Clearer and more investment-friendly fiscal rules? EP approves the change

Luc Williams

The new rules were provisionally agreed between the European Parliament and negotiators from member states in February. Countries with excessive debt will be obliged to reduce it by an average of 1%. annually if their debt exceeds 90%. GDP, and on average by 0.5 percent per year, if it is from 60%. up to 90 percent If the country's deficit exceeds 3%. GDP, they will have to reduce it in periods of economic growth to the level of 1.5%. and build a spending buffer in the event of difficult economic conditions.

“These rules give member states more room to invest”

The European Commission – as reported by the EP – will now find it more difficult to subject a Member State to the excessive deficit procedure if it carries out the necessary investments, and all national expenditure related to the co-financing of EU-financed programs will be excluded from the government's expenditure calculation, which is to create more incentives to invest.

At the request of MEPs, countries with excessive deficits or debts may ask the Commission to hold a discussion before it presents guidelines on the spending path.

“These rules give Member States more room for investment, flexibility (…) and for the first time a 'real' social dimension. Exempting co-financing from expenditure will enable new and innovative policy-making in the EU. We now need a permanent investment tool at European level that would complement these rules,” said German MEP Markus Ferber (EPP), who was the project's rapporteur.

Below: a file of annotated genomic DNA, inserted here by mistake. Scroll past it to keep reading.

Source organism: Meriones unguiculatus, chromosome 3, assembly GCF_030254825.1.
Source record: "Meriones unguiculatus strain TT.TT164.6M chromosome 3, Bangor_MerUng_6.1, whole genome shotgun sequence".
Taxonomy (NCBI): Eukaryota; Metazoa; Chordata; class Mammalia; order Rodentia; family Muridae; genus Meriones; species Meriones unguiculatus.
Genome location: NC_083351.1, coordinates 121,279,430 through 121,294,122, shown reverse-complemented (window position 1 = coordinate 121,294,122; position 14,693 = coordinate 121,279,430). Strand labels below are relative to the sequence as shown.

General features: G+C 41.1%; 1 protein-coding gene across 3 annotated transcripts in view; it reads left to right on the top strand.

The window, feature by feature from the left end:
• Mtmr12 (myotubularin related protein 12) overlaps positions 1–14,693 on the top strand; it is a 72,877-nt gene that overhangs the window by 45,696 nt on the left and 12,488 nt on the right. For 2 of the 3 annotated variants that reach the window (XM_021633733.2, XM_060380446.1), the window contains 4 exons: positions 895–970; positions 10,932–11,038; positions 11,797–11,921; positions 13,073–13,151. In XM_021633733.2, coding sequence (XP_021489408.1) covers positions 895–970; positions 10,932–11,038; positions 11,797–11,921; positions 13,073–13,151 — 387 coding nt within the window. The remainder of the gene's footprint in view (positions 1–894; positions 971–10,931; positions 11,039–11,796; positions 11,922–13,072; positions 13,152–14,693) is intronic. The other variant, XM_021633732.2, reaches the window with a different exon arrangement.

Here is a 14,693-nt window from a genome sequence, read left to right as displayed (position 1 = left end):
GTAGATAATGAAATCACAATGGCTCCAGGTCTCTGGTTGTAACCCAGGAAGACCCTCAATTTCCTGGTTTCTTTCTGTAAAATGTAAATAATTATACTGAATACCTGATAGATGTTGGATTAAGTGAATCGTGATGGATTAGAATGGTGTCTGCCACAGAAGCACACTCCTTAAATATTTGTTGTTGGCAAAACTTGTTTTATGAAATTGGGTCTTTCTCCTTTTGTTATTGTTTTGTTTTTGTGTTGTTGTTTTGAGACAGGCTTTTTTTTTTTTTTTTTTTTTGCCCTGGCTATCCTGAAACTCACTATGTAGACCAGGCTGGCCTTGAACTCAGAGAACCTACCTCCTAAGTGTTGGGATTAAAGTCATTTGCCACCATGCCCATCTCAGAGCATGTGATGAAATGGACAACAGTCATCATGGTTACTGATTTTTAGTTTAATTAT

Member States will have to submit their first national plans

In the next step, the Council (member states) now need to formally approve these rules. Once adopted, they will enter into force on the day of their publication in the Official Journal of the EU.

Member States will have to present their first national plans by 20 September 2024. These plans set out spending targets and how investments and reforms will be undertaken. Member States with high levels of deficit or debt will receive guidance on spending targets ahead of the plan.

Fiscal rules oblige member states to coordinate economic policies and avoid excessive debt. They are based on limits on the public deficit and debt, which should not exceed 3% respectively. and 60 percent GDP.

From Strasbourg Łukasz Osiński


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